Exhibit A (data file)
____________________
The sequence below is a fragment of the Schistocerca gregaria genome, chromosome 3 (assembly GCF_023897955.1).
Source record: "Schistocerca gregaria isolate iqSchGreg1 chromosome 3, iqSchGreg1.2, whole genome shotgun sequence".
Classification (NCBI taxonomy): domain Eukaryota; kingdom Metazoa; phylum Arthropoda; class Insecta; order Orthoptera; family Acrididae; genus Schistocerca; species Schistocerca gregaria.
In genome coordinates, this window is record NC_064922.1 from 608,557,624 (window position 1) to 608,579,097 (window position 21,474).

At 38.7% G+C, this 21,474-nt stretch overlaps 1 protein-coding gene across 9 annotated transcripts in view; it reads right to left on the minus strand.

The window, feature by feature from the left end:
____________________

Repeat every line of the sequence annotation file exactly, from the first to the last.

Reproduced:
The sequence below is a fragment of the Schistocerca gregaria genome, chromosome 3 (assembly GCF_023897955.1).
Source record: "Schistocerca gregaria isolate iqSchGreg1 chromosome 3, iqSchGreg1.2, whole genome shotgun sequence".
Classification (NCBI taxonomy): domain Eukaryota; kingdom Metazoa; phylum Arthropoda; class Insecta; order Orthoptera; family Acrididae; genus Schistocerca; species Schistocerca gregaria.
In genome coordinates, this window is record NC_064922.1 from 608,557,624 (window position 1) to 608,579,097 (window position 21,474).

At 38.7% G+C, this 21,474-nt stretch overlaps 1 protein-coding gene across 9 annotated transcripts in view; it reads right to left on the minus strand.

The window, feature by feature from the left end: